Creating a Landscape: Interview with Dion Macellari (a Grosh artist)

Dion started painting for Grosh Backdrops and Drapery, under Superior Backings in 1995…  

 

Dion sighs, “I feel really fortunate to have been able to hone my skills and learn on the job here, because I started young.”

 

What is your first thought when tasked with the job of creating a painted landscape? From where do you draw inspiration – from a combination of images and memories or is the image usually provided for you?

   Sometimes a reference is provided or other times I will do some research to find a reference first… maybe a collage of photos… – For “Flower Garden” (S3079), I looked at different images of gardens and pieced them together.

How do you go about transferring your drawing or idea to a 22’H x50’W backdrop?  How do you frame or crop the landscape so that it appears to continue on into the distance?

   I start with a simple sketch, done in Photoshop and once approved, I grid the sketch by a 1” scale in ratio to the size of the blank canvas.  Then I simply transfer the image square by square.  The same classical techniques (known as “pictorial art”) that were used during the Renaissance, we still use here.

   To create a sense of distance, always, atmospheric perspective is applied – darker, bolder colors in the foreground, and lighter, fainter colors in the background to create a sense of depth.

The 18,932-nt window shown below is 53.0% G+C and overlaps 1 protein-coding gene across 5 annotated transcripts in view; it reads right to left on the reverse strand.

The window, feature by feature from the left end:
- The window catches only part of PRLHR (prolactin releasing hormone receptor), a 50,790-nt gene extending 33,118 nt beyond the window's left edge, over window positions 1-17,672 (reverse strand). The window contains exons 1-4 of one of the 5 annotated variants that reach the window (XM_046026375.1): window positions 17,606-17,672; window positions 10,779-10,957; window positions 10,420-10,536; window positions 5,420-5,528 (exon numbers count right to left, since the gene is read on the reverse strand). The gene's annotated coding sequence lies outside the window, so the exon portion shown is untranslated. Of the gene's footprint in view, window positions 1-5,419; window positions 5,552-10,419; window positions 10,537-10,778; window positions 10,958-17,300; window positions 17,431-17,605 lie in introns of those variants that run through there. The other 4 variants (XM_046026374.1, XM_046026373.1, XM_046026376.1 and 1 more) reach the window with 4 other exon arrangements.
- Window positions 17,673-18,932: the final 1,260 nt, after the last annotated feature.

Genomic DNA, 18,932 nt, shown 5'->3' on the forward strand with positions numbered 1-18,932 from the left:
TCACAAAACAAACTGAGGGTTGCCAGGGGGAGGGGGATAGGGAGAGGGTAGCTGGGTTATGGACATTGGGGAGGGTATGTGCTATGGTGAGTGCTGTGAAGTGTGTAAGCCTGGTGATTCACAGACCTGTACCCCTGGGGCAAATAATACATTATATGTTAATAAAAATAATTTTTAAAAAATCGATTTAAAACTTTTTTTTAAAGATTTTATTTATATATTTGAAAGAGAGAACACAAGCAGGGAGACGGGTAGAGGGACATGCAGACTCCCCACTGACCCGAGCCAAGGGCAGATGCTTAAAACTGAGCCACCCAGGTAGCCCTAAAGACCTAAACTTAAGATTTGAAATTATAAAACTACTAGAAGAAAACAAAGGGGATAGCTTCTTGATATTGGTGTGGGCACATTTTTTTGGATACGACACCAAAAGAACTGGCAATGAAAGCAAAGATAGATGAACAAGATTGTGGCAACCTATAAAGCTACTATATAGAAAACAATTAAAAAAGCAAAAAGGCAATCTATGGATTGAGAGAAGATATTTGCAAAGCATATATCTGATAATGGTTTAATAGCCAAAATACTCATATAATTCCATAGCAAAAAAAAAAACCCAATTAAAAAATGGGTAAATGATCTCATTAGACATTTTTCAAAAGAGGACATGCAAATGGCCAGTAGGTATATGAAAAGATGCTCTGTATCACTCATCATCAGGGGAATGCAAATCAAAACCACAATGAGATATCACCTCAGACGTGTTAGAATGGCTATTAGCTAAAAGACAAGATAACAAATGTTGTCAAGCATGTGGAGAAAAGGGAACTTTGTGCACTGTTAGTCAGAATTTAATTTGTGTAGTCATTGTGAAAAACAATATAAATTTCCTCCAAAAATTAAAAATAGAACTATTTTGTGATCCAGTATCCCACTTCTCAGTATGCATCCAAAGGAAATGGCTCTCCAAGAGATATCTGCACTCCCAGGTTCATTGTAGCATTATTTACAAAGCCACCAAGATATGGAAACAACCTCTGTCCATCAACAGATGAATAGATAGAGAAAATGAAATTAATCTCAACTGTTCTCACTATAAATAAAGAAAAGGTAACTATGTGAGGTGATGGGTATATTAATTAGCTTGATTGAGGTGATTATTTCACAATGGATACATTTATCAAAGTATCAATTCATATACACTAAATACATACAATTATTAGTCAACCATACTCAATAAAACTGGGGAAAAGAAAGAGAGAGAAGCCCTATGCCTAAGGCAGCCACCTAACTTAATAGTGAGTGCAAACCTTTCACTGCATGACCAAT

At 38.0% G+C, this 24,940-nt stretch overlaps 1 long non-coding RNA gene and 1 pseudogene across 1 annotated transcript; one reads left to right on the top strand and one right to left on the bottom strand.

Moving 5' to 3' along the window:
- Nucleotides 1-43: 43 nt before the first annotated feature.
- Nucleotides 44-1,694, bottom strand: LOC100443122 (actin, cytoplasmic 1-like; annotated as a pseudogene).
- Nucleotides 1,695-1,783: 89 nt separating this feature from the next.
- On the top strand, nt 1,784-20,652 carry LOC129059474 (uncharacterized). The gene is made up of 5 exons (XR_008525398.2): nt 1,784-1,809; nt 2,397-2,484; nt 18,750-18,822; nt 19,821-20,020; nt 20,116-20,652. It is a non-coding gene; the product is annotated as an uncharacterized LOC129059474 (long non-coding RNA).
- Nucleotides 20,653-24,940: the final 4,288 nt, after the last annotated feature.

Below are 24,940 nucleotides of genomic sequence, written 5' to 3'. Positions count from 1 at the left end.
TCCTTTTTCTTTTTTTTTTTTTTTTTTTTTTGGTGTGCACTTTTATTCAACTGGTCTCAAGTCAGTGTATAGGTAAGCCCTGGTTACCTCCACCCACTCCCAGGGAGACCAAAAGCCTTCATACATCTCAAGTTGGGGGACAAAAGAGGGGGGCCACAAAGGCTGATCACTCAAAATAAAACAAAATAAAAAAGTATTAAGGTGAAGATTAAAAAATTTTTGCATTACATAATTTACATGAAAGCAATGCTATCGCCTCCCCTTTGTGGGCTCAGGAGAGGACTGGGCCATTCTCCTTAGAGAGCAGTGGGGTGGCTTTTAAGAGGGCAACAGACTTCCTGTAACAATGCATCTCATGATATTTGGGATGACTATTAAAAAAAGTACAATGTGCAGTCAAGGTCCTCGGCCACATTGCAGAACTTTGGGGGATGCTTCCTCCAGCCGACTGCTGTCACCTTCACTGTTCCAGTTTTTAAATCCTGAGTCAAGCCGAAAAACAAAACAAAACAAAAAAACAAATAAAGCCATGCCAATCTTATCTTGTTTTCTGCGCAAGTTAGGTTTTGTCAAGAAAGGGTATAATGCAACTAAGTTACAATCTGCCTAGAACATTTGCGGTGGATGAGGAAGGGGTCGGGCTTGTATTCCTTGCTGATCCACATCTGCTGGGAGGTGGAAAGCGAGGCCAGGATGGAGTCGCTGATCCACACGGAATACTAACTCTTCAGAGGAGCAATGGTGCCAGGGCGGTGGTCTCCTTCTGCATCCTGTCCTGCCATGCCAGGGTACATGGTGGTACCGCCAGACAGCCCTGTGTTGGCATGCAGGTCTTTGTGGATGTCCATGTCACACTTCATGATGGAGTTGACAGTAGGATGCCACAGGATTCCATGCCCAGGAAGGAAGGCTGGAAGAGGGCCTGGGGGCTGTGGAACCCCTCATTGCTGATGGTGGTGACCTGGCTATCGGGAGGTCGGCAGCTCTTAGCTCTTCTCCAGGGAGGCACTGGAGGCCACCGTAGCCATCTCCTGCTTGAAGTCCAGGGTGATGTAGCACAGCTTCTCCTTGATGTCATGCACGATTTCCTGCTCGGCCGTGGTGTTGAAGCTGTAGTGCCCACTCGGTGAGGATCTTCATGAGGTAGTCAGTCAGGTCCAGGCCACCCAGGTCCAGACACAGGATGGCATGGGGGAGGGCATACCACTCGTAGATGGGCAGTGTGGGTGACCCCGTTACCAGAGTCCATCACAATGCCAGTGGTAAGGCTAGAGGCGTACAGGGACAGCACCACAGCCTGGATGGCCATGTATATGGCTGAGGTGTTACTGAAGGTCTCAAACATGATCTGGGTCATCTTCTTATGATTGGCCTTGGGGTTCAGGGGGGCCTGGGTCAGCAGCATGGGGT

The sketch is the preliminary step and the finished canvas should really be an improvement from the original drawing, and this happens because we are given a lot of artistic leeway in order to bring the painting to fruition. 

Do you decide on color once the image is drawn, or do you already envision the colors you will use, when first drafting the landscape.

   Creating a landscape is all about the nuances – in this case, it was all about the flowers.  So adding the color is usually the last step and the most fun of the whole process.  The reference may dictate what colors are used as well.

How do you create a sense of daytime or evening?

   Landscapes are usually best represented during bright daylight. Basically, I start with a blue sky and white clouds… simple.  To add a sense of doom, I add a little grey.  Usually orange or violet represents sunset or sunrise, but like I said, it’s all about the flowers, for a garden landscape.  We want those flowers to pop, irrelevant to the time of day.

How does it feel to create a scene that transports the onlooker into a specific setting? Is there something magical about this creation process?

   Creating a large scale scene is pretty labor intensive, but after practicing for so long producing so many drops under short deadlines, you learn how to complete a drop pretty quickly and effectively, by applying the same techniques over and over again.

   Yes, I am pretty exhausted at the end of it all, but there is a very satisfying feeling knowing that I created something that was just what the client envisioned; a functional piece of art.

 

 

 

 

 

 

 

 

 

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